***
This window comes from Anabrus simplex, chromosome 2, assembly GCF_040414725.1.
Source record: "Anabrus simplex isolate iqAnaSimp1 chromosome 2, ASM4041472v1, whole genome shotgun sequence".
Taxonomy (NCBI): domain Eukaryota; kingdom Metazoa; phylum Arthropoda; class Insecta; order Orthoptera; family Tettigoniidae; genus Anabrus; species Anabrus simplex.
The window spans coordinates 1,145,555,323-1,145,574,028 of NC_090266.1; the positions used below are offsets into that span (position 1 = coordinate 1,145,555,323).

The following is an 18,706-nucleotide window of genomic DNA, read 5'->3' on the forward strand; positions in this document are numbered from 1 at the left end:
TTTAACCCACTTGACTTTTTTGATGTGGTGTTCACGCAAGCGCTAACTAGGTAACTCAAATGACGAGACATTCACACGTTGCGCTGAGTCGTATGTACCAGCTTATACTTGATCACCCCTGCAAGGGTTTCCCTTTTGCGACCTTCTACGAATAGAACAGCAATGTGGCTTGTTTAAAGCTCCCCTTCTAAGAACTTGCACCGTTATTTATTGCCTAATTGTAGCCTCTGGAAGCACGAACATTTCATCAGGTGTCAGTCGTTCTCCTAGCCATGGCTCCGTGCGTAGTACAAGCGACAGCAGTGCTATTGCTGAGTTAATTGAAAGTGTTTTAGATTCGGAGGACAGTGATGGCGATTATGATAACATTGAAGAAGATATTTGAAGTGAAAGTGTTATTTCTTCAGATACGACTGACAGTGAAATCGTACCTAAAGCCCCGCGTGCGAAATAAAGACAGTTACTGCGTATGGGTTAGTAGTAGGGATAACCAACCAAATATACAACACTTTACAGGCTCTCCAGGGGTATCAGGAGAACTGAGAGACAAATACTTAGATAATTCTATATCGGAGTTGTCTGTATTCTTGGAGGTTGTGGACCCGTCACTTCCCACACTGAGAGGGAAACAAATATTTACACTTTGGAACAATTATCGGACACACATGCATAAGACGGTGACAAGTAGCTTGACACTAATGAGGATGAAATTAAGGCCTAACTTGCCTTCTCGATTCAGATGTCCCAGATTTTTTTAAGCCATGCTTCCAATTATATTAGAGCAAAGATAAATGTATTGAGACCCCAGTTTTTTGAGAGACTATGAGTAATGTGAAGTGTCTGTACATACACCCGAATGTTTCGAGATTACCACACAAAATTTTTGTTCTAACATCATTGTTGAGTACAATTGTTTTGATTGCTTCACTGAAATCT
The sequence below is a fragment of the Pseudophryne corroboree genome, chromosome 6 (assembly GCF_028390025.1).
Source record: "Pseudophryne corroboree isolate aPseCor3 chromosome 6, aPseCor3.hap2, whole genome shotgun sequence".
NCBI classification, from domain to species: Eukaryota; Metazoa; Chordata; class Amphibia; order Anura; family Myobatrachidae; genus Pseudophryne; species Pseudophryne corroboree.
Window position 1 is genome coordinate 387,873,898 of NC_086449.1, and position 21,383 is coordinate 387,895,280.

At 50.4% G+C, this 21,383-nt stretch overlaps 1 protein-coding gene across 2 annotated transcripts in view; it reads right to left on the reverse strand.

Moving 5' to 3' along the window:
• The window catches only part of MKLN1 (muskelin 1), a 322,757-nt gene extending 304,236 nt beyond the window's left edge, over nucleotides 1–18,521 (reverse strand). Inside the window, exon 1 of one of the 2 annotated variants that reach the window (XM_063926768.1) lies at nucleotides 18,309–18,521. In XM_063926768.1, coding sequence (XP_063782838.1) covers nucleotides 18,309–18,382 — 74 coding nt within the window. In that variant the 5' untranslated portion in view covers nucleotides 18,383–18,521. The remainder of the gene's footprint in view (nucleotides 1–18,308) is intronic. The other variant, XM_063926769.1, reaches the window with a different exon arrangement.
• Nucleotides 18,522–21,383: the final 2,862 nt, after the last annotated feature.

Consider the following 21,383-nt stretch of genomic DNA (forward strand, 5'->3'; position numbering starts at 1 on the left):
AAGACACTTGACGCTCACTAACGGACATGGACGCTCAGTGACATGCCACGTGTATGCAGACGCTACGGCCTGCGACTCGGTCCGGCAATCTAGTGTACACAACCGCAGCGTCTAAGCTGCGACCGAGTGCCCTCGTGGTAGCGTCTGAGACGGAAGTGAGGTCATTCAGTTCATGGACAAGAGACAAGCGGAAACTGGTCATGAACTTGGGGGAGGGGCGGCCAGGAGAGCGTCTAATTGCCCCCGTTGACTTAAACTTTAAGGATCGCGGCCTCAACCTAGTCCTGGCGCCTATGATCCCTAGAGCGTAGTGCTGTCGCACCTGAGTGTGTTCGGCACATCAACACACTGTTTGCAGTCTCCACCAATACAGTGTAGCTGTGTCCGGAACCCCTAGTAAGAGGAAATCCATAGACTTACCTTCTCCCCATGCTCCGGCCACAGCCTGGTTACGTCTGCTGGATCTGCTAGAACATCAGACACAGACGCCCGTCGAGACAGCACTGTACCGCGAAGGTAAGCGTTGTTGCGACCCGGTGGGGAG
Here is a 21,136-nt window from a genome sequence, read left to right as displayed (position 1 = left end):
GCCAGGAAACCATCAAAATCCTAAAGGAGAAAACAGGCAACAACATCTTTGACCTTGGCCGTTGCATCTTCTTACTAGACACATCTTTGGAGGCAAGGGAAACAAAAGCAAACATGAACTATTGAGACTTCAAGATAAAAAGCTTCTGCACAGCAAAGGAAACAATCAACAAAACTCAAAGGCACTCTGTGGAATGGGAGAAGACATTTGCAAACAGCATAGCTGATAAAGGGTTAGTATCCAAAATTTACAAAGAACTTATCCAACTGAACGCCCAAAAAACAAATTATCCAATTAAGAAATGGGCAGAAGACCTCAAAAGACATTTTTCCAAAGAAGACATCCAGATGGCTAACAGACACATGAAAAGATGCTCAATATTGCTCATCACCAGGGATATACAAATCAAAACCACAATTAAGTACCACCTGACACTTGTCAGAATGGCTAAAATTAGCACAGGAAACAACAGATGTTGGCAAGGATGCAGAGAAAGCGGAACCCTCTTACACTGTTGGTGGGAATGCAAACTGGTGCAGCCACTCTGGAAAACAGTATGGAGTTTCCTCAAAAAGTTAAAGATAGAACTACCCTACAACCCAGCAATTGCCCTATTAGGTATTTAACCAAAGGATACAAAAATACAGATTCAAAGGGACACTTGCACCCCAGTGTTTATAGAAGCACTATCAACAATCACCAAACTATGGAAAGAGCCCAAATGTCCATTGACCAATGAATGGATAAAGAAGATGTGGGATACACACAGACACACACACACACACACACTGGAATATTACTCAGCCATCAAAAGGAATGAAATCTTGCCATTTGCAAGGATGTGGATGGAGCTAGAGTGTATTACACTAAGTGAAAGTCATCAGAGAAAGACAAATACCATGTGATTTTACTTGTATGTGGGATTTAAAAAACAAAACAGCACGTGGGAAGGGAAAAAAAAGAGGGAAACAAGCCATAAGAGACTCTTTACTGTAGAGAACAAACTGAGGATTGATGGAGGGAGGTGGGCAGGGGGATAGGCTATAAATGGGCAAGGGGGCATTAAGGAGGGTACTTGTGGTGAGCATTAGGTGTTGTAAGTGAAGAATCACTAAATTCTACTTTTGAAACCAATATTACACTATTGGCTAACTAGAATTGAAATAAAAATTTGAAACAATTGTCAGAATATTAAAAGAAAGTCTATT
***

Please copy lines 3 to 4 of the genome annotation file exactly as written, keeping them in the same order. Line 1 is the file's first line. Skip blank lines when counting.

Taxonomy (NCBI): domain Eukaryota; kingdom Metazoa; phylum Arthropoda; class Insecta; order Orthoptera; family Tettigoniidae; genus Anabrus; species Anabrus simplex.
The window spans coordinates 1,145,555,323-1,145,574,028 of NC_090266.1; the positions used below are offsets into that span (position 1 = coordinate 1,145,555,323).